One of my grandfather’s brothers married an Olive woman, and in digging into that, I discovered that one in the Olive family had a famed but checkered past. Who, you ask? One Isom Prentice Olive, known in his day as Print Olive – a cattle rancher during the brief, freewheeling days of the Midwest cowboy.

This isn’t a book of fiction. Chrisman has done a stupendous, journalistic job of ferreting out almost everything there is to know about Print and his immediate family, beginning with his father Jim Olive and mother Julia.

Chrisman’s tale speaks of feral Mexican cattle that roamed the Texas and New Mexico plains, and the Olives were among the first to round up as many as 10,000 of these cattle at at time. They made fortunes selling them, largely to those in the east, who had developed a taste for beef.

But there were problems. Herding so many cattle at a time to the various markets made their herds targets of rustlers. The Olives were merciless in dealing with such poachers, and their willingness to shoot rustlers landed Print and his sons in jail on several occasions. Too, the family was handcuffed by the increasing westward migrations of settlers, and they have to constantly mover northward, into what had been Indian territory in order to have the free hand in ranching they felt they deserved.

Chrisman is clearly a fan of the Olives, and the sense I get from his story is of one who tells the family’s facts, but who tends to whitewash them as he writes. Clearly, the Olives were controversial characters – they worked hard, were generous to their own, but they avenged even the smallest slights, and hunted down the perpetrators of any theft of what they saw as their property by rights.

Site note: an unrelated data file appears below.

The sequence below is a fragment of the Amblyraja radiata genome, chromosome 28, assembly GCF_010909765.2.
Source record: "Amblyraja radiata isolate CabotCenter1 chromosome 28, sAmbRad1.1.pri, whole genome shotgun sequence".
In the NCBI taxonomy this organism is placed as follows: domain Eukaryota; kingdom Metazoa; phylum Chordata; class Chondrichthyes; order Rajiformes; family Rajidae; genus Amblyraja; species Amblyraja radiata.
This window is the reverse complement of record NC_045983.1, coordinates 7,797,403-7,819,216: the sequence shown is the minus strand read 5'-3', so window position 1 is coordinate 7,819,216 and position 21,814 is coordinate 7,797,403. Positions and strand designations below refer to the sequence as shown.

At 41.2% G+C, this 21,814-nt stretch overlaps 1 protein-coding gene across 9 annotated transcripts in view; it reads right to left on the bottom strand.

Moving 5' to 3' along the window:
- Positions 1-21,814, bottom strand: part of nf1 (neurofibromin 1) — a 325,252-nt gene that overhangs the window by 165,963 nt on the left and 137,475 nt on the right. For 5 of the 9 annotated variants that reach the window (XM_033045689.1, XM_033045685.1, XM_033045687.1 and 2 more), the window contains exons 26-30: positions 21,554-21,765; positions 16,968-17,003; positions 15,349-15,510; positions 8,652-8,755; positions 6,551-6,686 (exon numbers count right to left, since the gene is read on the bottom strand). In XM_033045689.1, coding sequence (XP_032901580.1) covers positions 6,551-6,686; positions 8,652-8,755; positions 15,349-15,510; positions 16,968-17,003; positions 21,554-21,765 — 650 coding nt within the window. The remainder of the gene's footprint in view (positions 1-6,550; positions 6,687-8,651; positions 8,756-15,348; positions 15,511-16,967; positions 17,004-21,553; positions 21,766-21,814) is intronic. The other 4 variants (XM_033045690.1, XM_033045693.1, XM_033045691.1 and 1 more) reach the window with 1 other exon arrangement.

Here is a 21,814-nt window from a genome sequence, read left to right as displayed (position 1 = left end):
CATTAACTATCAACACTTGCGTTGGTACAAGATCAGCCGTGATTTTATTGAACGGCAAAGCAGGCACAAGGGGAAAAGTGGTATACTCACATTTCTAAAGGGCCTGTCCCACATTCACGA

The prose here is awkward, unpolished for the most part, but there’s one thing Chrisman does to make his story come alive within his thin writing skills: he imagines dialogues between the characters. Thus a difficult  read becomes  quite a charmer. Too, the author turned up many photos in his research, and a trove of these are included with the text. He even includes a roughly drawn map of the ranching territories.

 

My rating 15 of 20 stars

 

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Book Publishers Scramble to Rewrite Their Future/Underwire

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This is it. This what you have to do to get the book pub biz’ attention”

  1.  You have to come up with a great idea for a book
  2. You have to commit it to the page with excellent writing skills
  3. You have to develop you own cover and publish the book
  4. You have to market it well
  5. You have to make a ton of money from it, really fast.

Then the book pub biz will contact you and want a piece of the action you’ve spent so much time, effort, and money developing.

Wired

 

 

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Make a Living as a Writer – Part 1/Rachelle Gardner Blog

If you’re a writer, you probably don’t think much about “career” or “the long view,” but taking that view is a vital element in success as a writer. Thinking business isn’t why you came to be a writer, but as the link below indicates, it’s necessary.

Write well, and write prolifically!

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rachellegardner

 

 

Visit my website here, and my FB Fan Page here for more on ideas and events that matter to me – and possibly to you.